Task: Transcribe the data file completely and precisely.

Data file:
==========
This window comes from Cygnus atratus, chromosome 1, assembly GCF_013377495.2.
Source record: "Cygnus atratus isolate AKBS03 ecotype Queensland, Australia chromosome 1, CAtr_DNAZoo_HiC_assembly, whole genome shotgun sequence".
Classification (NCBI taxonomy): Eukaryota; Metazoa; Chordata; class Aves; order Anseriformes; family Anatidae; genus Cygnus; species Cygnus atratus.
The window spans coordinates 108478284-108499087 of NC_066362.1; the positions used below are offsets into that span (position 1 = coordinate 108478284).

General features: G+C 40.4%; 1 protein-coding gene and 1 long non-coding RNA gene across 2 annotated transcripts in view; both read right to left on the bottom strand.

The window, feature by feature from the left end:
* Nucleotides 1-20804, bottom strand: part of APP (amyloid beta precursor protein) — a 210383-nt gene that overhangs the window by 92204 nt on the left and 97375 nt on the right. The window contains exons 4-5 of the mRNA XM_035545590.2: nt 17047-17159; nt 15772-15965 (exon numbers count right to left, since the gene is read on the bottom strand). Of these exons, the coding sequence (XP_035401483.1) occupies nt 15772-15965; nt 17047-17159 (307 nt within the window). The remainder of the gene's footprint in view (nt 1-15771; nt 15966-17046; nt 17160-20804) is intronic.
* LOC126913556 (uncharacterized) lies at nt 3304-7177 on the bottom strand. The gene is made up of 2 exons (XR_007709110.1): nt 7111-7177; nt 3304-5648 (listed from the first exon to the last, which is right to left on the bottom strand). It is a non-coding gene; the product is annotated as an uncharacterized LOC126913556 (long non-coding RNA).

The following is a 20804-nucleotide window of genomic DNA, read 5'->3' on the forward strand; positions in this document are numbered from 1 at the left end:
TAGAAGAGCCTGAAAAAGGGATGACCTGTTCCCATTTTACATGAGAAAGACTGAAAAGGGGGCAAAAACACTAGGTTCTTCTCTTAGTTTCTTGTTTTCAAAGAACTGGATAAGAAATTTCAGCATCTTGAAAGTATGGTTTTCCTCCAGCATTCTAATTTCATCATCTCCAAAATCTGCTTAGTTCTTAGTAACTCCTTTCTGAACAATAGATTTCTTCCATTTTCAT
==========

This window comes from Cygnus atratus, chromosome 1, assembly GCF_013377495.2.
Source record: "Cygnus atratus isolate AKBS03 ecotype Queensland, Australia chromosome 1, CAtr_DNAZoo_HiC_assembly, whole genome shotgun sequence".
Classification (NCBI taxonomy): Eukaryota; Metazoa; Chordata; class Aves; order Anseriformes; family Anatidae; genus Cygnus; species Cygnus atratus.
The window spans coordinates 108478284-108499087 of NC_066362.1; the positions used below are offsets into that span (position 1 = coordinate 108478284).

General features: G+C 40.4%; 1 protein-coding gene and 1 long non-coding RNA gene across 2 annotated transcripts in view; both read right to left on the bottom strand.

The window, feature by feature from the left end:
* Nucleotides 1-20804, bottom strand: part of APP (amyloid beta precursor protein) — a 210383-nt gene that overhangs the window by 92204 nt on the left and 97375 nt on the right. The window contains exons 4-5 of the mRNA XM_035545590.2: nt 17047-17159; nt 15772-15965 (exon numbers count right to left, since the gene is read on the bottom strand). Of these exons, the coding sequence (XP_035401483.1) occupies nt 15772-15965; nt 17047-17159 (307 nt within the window). The remainder of the gene's footprint in view (nt 1-15771; nt 15966-17046; nt 17160-20804) is intronic.
* LOC126913556 (uncharacterized) lies at nt 3304-7177 on the bottom strand. The gene is made up of 2 exons (XR_007709110.1): nt 7111-7177; nt 3304-5648 (listed from the first exon to the last, which is right to left on the bottom strand). It is a non-coding gene; the product is annotated as an uncharacterized LOC126913556 (long non-coding RNA).

The following is a 20804-nucleotide window of genomic DNA, read 5'->3' on the forward strand; positions in this document are numbered from 1 at the left end:
TAGAAGAGCCTGAAAAAGGGATGACCTGTTCCCATTTTACATGAGAAAGACTGAAAAGGGGGCAAAAACACTAGGTTCTTCTCTTAGTTTCTTGTTTTCAAAGAACTGGATAAGAAATTTCAGCATCTTGAAAGTATGGTTTTCCTCCAGCATTCTAATTTCATCATCTCCAAAATCTGCTTAGTTCTTAGTAACTCCTTTCTGAACAATAGATTTCTTCCATTTTCAT